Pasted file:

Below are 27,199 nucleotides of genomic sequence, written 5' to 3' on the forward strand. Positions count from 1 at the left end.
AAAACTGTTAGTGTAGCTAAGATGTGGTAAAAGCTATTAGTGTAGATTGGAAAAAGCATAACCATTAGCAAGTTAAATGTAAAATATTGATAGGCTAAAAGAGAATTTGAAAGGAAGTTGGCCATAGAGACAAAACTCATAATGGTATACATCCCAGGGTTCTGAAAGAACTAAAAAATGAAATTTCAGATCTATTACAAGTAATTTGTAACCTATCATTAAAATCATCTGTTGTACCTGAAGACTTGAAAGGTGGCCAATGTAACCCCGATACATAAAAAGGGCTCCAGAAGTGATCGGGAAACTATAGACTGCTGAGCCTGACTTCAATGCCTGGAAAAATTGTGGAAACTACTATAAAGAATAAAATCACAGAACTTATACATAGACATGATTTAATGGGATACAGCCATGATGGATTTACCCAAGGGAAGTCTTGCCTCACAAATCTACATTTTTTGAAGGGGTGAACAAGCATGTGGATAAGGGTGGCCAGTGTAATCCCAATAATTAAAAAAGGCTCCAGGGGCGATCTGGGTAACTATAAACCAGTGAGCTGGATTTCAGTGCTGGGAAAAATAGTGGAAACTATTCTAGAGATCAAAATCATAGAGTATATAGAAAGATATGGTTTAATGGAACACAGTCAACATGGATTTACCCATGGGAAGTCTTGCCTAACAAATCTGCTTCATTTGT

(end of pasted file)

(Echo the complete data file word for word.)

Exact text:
Below are 27,199 nucleotides of genomic sequence, written 5' to 3' on the forward strand. Positions count from 1 at the left end.
AAAACTGTTAGTGTAGCTAAGATGTGGTAAAAGCTATTAGTGTAGATTGGAAAAAGCATAACCATTAGCAAGTTAAATGTAAAATATTGATAGGCTAAAAGAGAATTTGAAAGGAAGTTGGCCATAGAGACAAAACTCATAATGGTATACATCCCAGGGTTCTGAAAGAACTAAAAAATGAAATTTCAGATCTATTACAAGTAATTTGTAACCTATCATTAAAATCATCTGTTGTACCTGAAGACTTGAAAGGTGGCCAATGTAACCCCGATACATAAAAAGGGCTCCAGAAGTGATCGGGAAACTATAGACTGCTGAGCCTGACTTCAATGCCTGGAAAAATTGTGGAAACTACTATAAAGAATAAAATCACAGAACTTATACATAGACATGATTTAATGGGATACAGCCATGATGGATTTACCCAAGGGAAGTCTTGCCTCACAAATCTACATTTTTTGAAGGGGTGAACAAGCATGTGGATAAGGGTGGCCAGTGTAATCCCAATAATTAAAAAAGGCTCCAGGGGCGATCTGGGTAACTATAAACCAGTGAGCTGGATTTCAGTGCTGGGAAAAATAGTGGAAACTATTCTAGAGATCAAAATCATAGAGTATATAGAAAGATATGGTTTAATGGAACACAGTCAACATGGATTTACCCATGGGAAGTCTTGCCTAACAAATCTGCTTCATTTGT